Impracticality and Frustration of Purpose

In addition to the terms of a contract, Florida courts recognize several legal principles that excuse contract performance, including-the impossibility of performance and frustration of purpose or impracticality. Impossibility of performance addresses situations where the purpose for which the contract was created has become impossible to perform for one of the parties. This legal principle only applies to unforeseeable risks that could not have been the subject of an express provision of the contract.

Frustration of purpose occurs when the value of performance of the contract has been frustrated or destroyed – example, a restaurant that regularly purchases produce from a farmer pursuant to a contract, but cannot meet its minimum monthly purchasing obligation because it was forced to close or limit service under Florida’s COVID-19 response regulations.

Seek Legal Counsel

Business owners should not assume that a contract will automatically be voided due to COVID-19. It is important to consult with a business attorney to review your contact and understand your options and obligations.

Categories
COVID-19

What Businesses Need to Know About Employee Leave and the Families First Coronavirus Response Act (FFCRA)

In an effort to help families and individuals struggling with the impact of COVID-19, Congress passed the Families First Coronavirus Response Act (“FFCRA”), which went into effect on April 1, 2020, and will remain in effect until December 31, 2020.  The FFCRA allows for paid sick leave through the Emergency Paid Sick Leave Act (“EPSLA”) and paid emergency family leave through the Emergency Family and Medical Leave Expansion Act (“EFMLEA”), and applies to substantially all for-profit and non-profit employers that employ between one and four hundred and ninety-nine employees.  Thus, it is extremely important for business owners to be aware of what the FFCRA requires, so that they can ensure that they are following the law.  Below, we discuss some of the key provisions of the EPSLA and EFMLEA to help business owners come up to speed, though, please keep in mind, that this discussion is not comprehensive and will not address each and every situation or decision an employer may face.  Additionally, nothing in the EPSLA or EFMLEA diminishes the rights or benefits that an employee is entitled to under any other Federal, State, or local law; collective bargaining agreement; or existing employer policy, so businessowners will need to take care to consider the impact of those.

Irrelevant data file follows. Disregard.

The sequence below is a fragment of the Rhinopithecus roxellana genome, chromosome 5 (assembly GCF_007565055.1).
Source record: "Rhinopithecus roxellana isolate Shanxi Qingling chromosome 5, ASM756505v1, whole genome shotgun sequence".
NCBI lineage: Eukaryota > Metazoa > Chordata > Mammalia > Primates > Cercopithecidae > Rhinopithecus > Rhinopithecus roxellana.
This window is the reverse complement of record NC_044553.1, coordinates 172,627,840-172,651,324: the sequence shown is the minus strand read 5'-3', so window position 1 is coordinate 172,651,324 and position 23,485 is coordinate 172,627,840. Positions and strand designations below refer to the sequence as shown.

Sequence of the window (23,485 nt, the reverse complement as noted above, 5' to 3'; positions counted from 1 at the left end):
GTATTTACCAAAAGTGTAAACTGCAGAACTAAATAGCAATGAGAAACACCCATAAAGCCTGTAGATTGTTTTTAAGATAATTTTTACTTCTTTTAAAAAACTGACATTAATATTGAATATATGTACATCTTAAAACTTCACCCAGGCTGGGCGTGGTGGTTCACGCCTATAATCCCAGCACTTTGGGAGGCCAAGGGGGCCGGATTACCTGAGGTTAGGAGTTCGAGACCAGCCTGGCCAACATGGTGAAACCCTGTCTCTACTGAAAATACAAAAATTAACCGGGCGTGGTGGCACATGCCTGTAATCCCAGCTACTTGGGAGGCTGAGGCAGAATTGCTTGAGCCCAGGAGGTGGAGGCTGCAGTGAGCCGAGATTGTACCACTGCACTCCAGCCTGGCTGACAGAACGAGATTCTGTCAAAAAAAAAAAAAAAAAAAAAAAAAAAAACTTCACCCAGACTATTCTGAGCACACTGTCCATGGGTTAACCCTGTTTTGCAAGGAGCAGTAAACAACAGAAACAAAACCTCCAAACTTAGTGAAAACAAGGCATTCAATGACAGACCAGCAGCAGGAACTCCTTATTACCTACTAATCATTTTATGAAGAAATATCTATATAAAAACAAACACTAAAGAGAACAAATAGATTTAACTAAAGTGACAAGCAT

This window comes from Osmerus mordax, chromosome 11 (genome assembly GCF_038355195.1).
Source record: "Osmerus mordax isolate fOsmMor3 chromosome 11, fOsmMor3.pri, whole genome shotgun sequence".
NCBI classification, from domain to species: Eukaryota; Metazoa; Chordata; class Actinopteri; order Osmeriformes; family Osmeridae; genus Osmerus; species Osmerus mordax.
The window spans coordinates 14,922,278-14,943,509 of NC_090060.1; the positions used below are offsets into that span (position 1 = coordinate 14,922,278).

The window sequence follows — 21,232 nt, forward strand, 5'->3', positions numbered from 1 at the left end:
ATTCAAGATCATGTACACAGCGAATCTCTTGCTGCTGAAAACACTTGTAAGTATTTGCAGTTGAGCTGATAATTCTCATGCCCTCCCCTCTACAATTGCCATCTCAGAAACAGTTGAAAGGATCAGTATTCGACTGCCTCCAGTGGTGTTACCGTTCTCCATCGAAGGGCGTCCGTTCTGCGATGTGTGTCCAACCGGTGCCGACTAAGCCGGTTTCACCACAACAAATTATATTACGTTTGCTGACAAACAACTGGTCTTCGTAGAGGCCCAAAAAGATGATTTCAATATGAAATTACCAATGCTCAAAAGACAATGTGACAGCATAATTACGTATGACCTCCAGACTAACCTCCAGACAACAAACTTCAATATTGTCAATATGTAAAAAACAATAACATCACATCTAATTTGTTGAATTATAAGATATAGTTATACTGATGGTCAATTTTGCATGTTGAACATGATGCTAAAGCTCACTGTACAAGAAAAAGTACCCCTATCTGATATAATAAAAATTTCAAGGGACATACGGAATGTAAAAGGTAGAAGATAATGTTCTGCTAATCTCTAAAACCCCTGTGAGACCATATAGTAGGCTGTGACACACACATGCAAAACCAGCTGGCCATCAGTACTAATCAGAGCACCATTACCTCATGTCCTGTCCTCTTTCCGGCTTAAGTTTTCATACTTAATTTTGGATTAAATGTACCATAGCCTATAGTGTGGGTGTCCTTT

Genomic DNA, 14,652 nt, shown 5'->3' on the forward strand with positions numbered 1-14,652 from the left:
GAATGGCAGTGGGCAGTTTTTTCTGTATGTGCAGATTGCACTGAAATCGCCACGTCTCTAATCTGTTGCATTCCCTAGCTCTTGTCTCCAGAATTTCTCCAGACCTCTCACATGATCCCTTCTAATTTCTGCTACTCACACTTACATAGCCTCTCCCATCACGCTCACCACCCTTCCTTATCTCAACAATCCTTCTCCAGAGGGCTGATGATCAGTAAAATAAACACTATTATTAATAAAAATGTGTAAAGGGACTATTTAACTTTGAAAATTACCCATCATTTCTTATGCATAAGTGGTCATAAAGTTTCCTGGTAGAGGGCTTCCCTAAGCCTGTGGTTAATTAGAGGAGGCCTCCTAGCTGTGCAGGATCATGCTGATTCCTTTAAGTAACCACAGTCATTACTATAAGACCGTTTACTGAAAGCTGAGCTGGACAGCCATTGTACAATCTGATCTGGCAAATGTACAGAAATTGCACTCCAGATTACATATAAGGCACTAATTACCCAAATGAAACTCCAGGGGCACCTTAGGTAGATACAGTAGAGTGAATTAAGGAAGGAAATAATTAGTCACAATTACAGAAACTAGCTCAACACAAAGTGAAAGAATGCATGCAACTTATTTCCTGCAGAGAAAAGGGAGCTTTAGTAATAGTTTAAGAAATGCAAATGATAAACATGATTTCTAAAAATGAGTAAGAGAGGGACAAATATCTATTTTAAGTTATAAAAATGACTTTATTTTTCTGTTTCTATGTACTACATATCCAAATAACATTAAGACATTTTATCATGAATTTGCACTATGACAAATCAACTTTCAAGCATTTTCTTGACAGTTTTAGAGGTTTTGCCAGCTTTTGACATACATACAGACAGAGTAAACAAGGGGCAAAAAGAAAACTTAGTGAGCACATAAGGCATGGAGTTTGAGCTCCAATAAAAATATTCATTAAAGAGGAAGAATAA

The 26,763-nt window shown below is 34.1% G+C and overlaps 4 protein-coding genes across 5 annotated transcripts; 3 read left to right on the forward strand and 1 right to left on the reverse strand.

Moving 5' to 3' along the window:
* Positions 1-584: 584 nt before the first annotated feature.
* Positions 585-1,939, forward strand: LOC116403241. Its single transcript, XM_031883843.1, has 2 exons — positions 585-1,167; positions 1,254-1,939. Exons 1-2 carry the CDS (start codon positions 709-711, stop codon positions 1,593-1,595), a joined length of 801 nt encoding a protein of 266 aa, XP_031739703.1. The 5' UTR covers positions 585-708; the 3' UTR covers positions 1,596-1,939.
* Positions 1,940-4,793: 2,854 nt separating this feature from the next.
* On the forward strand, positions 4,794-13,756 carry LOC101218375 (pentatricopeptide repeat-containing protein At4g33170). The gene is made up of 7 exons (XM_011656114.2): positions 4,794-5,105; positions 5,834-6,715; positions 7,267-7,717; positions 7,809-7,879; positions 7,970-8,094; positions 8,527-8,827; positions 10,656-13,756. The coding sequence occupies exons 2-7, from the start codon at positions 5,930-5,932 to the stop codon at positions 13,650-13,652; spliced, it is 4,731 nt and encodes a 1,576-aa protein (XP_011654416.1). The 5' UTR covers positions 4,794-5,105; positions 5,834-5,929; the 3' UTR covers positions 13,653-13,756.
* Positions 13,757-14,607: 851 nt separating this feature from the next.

If you would like to further discuss your specific situation or the process your business should put in place to handle requests for leave, please give us a call.  We would be happy to help!

What Does the FFCRA Generally Require in Terms of Leave?

EPSLA

Requires employers to provide full-time employees with 80 hours of paid sick time, and part-time employees with a number of paid sick time hours equal to the average number of hours they worked over a two-week period if the employee is unable to work or telework because:

  1. The employee is subject to a federal, state, or local quarantine or isolation order related to COVID-19 (Reason 1);
  2. The employee has been advised by a health care provider to self-quarantine because of COVID-19 (Reason 2);
  3. The employee is experiencing symptoms of COVID-19 and is seeking a medical diagnosis (Reason 3);
  4. The employee is caring for an individual subject to a quarantine or isolation order by a governmental entity, or who has been advised by a healthcare provider to quarantine (Reason 4);
  5. The employee is caring for a son or daughter whose school or place of care is closed, or childcare provider is unavailable, due to COVID-19 precautions (Reason 5); or
  6. The employee is experiencing substantially similar conditions as specified by the Secretary of Health and Human Services, in consultation with the Secretaries of Labor and Treasury.